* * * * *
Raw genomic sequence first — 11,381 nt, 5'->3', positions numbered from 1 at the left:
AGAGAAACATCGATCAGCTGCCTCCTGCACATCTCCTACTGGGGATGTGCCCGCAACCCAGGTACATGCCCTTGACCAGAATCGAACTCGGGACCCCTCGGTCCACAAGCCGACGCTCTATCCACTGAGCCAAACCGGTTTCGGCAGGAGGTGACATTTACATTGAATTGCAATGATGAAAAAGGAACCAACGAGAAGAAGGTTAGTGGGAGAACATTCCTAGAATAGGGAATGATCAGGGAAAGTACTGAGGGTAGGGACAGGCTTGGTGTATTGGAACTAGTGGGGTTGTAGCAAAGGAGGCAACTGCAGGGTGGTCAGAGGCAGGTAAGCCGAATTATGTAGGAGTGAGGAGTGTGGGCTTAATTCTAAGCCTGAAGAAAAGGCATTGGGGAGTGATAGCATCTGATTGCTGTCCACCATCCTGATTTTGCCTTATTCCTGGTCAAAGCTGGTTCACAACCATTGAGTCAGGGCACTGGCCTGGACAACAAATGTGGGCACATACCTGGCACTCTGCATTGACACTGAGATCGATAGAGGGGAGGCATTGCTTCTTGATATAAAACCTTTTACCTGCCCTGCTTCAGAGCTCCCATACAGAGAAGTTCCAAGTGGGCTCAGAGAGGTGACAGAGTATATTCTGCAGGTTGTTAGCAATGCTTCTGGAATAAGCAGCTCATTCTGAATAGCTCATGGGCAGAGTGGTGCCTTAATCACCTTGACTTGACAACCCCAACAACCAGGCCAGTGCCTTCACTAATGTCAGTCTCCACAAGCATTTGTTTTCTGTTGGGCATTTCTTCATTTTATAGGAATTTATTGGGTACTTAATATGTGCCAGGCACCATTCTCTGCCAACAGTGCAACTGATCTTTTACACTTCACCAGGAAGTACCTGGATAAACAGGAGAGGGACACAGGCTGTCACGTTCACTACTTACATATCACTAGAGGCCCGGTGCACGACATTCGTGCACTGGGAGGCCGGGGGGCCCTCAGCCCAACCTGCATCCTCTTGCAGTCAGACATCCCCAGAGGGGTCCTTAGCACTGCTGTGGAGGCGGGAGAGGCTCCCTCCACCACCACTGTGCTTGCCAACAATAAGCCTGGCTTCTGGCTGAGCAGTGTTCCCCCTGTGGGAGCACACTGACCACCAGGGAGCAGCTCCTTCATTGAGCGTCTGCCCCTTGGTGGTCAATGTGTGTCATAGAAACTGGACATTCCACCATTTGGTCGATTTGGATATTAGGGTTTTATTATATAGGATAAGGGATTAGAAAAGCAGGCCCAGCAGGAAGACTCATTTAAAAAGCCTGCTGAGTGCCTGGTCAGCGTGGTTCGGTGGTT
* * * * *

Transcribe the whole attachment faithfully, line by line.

Raw genomic sequence first — 11,381 nt, 5'->3', positions numbered from 1 at the left:
AGAGAAACATCGATCAGCTGCCTCCTGCACATCTCCTACTGGGGATGTGCCCGCAACCCAGGTACATGCCCTTGACCAGAATCGAACTCGGGACCCCTCGGTCCACAAGCCGACGCTCTATCCACTGAGCCAAACCGGTTTCGGCAGGAGGTGACATTTACATTGAATTGCAATGATGAAAAAGGAACCAACGAGAAGAAGGTTAGTGGGAGAACATTCCTAGAATAGGGAATGATCAGGGAAAGTACTGAGGGTAGGGACAGGCTTGGTGTATTGGAACTAGTGGGGTTGTAGCAAAGGAGGCAACTGCAGGGTGGTCAGAGGCAGGTAAGCCGAATTATGTAGGAGTGAGGAGTGTGGGCTTAATTCTAAGCCTGAAGAAAAGGCATTGGGGAGTGATAGCATCTGATTGCTGTCCACCATCCTGATTTTGCCTTATTCCTGGTCAAAGCTGGTTCACAACCATTGAGTCAGGGCACTGGCCTGGACAACAAATGTGGGCACATACCTGGCACTCTGCATTGACACTGAGATCGATAGAGGGGAGGCATTGCTTCTTGATATAAAACCTTTTACCTGCCCTGCTTCAGAGCTCCCATACAGAGAAGTTCCAAGTGGGCTCAGAGAGGTGACAGAGTATATTCTGCAGGTTGTTAGCAATGCTTCTGGAATAAGCAGCTCATTCTGAATAGCTCATGGGCAGAGTGGTGCCTTAATCACCTTGACTTGACAACCCCAACAACCAGGCCAGTGCCTTCACTAATGTCAGTCTCCACAAGCATTTGTTTTCTGTTGGGCATTTCTTCATTTTATAGGAATTTATTGGGTACTTAATATGTGCCAGGCACCATTCTCTGCCAACAGTGCAACTGATCTTTTACACTTCACCAGGAAGTACCTGGATAAACAGGAGAGGGACACAGGCTGTCACGTTCACTACTTACATATCACTAGAGGCCCGGTGCACGACATTCGTGCACTGGGAGGCCGGGGGGCCCTCAGCCCAACCTGCATCCTCTTGCAGTCAGACATCCCCAGAGGGGTCCTTAGCACTGCTGTGGAGGCGGGAGAGGCTCCCTCCACCACCACTGTGCTTGCCAACAATAAGCCTGGCTTCTGGCTGAGCAGTGTTCCCCCTGTGGGAGCACACTGACCACCAGGGAGCAGCTCCTTCATTGAGCGTCTGCCCCTTGGTGGTCAATGTGTGTCATAGAAACTGGACATTCCACCATTTGGTCGATTTGGATATTAGGGTTTTATTATATAGGATAAGGGATTAGAAAAGCAGGCCCAGCAGGAAGACTCATTTAAAAAGCCTGCTGAGTGCCTGGTCAGCGTGGTTCGGTGGTT